One year ago, a 6-year-old doe was discovered to have contracted a case of Chronic Wasting Disease, here in Michigan, which prompted state officials to enact its Surveillance and Response Plan to all privately owned and free-range cervids. Now that cases have been confirmed in six more white-tailed deer, the disease zone has expanded.
Most predominant in cervids – a technical classification for hooved animals that includes mule deer, white-tailed deer, elk and moose – Chronic Wasting Disease, or CWD, is a fatal disease that is highly transmissible and contagious among these animals. Since its identification in 1978, the disease has spread to 23 states in America and two provinces in Canada, reports Michigan Outdoor News.
Symptoms of the disease begin with a difficulty of movement, followed by signs of listlessness, nervousness and sometimes a gnashing of the teeth. Most predominant, however, is the significant weight loss that can reduce the animal to almost nothing before leading to inevitable death.
This disease results in an increase in the animal’s drinking and urination habits, and it is these symptoms that most believe are the biggest causes of the spread of the disease. It is believed that this illness is harmless to humans, but further studies are being completed to ensure that this is indeed the case.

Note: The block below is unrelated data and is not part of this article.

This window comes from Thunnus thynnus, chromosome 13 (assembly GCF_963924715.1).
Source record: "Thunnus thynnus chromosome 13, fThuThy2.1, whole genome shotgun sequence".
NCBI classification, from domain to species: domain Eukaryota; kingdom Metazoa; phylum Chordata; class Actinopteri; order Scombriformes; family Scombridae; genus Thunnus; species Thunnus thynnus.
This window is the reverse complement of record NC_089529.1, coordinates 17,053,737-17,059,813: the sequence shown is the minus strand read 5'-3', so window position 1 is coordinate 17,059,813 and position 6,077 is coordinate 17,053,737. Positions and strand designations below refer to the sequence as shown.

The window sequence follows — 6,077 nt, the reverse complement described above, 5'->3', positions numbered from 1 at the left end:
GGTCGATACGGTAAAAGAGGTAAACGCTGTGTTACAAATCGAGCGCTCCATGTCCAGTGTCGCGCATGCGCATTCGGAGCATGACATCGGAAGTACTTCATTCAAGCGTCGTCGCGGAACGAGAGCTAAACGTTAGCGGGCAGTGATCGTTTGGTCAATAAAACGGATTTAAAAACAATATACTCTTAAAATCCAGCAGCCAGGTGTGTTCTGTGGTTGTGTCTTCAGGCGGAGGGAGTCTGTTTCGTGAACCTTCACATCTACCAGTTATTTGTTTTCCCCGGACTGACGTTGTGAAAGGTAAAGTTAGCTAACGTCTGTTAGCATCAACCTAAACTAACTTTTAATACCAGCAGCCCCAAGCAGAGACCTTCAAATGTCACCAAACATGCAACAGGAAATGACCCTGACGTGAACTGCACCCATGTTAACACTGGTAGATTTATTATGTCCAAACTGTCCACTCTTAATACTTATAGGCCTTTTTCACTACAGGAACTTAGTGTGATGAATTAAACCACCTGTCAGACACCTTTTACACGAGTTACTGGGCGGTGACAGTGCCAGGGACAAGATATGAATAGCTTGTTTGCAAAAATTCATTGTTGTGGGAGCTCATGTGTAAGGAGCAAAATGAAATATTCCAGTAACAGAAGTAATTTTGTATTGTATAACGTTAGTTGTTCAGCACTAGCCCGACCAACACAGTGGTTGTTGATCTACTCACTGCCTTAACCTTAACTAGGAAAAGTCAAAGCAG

Now that the disease has spread to multiple animals, the Department of Natural Resources (DNR) has declared that the CWD zone will now cover several adjacent townships where additional cases of infected animals have been documented. The agency’s announcement was two-fold – In addition to warning the residents of the affected areas, this is also a plea for the people in these counties to help officials combat the spread of the disease by calling in if they discover road-killed deer so that the DNR can gather the animals as samples to inspect in an effort in identifying a solution.
Experienced hunters are also being called upon to assist. Any hunter that takes a deer in the CWD zone is required to submit the head of the animal to the DNR within 72 hours of the kill so that the agency can complete testing on the deer to see if it was infected.
To give hunters some breathing room, the DNR has also loosened the requirements of using landowner permits, has continued the use of sharpshooters, and has given the green light to private lands to open for the early antlerless season. Permits have also been more available in DMU 333 and surrounding regions, with the goal of increasing take to allow for more testing to take place.
Combating this disease is an absolute necessity because a failure to do so could result in the elimination of all deer in the area. The community must ban together if there is any hope of finding a resolution to the issue. Learn more about the state’s efforts by reading this informational release from the DNR.
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